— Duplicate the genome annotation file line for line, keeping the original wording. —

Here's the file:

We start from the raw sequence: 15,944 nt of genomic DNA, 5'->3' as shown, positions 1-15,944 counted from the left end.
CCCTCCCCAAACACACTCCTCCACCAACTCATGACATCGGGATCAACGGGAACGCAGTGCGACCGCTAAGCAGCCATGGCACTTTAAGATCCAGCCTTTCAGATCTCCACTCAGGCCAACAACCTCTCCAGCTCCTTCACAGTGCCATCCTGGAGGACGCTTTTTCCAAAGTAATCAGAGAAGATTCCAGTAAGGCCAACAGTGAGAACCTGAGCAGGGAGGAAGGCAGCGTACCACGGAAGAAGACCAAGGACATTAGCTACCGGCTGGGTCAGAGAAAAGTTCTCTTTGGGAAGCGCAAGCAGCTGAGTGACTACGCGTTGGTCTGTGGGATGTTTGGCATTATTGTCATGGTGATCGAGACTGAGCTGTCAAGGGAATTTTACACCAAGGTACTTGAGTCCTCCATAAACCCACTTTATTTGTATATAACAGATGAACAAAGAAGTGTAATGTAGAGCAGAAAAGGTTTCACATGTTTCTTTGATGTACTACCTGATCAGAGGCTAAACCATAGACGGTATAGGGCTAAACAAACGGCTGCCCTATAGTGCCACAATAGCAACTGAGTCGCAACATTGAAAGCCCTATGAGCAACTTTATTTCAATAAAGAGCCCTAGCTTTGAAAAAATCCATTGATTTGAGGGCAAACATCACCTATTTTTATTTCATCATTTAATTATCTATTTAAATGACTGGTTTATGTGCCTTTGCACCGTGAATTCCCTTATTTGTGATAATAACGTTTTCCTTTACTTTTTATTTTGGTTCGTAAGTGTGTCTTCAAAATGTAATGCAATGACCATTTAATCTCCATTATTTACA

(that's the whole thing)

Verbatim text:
We start from the raw sequence: 15,944 nt of genomic DNA, 5'->3' as shown, positions 1-15,944 counted from the left end.
CCCTCCCCAAACACACTCCTCCACCAACTCATGACATCGGGATCAACGGGAACGCAGTGCGACCGCTAAGCAGCCATGGCACTTTAAGATCCAGCCTTTCAGATCTCCACTCAGGCCAACAACCTCTCCAGCTCCTTCACAGTGCCATCCTGGAGGACGCTTTTTCCAAAGTAATCAGAGAAGATTCCAGTAAGGCCAACAGTGAGAACCTGAGCAGGGAGGAAGGCAGCGTACCACGGAAGAAGACCAAGGACATTAGCTACCGGCTGGGTCAGAGAAAAGTTCTCTTTGGGAAGCGCAAGCAGCTGAGTGACTACGCGTTGGTCTGTGGGATGTTTGGCATTATTGTCATGGTGATCGAGACTGAGCTGTCAAGGGAATTTTACACCAAGGTACTTGAGTCCTCCATAAACCCACTTTATTTGTATATAACAGATGAACAAAGAAGTGTAATGTAGAGCAGAAAAGGTTTCACATGTTTCTTTGATGTACTACCTGATCAGAGGCTAAACCATAGACGGTATAGGGCTAAACAAACGGCTGCCCTATAGTGCCACAATAGCAACTGAGTCGCAACATTGAAAGCCCTATGAGCAACTTTATTTCAATAAAGAGCCCTAGCTTTGAAAAAATCCATTGATTTGAGGGCAAACATCACCTATTTTTATTTCATCATTTAATTATCTATTTAAATGACTGGTTTATGTGCCTTTGCACCGTGAATTCCCTTATTTGTGATAATAACGTTTTCCTTTACTTTTTATTTTGGTTCGTAAGTGTGTCTTCAAAATGTAATGCAATGACCATTTAATCTCCATTATTTACA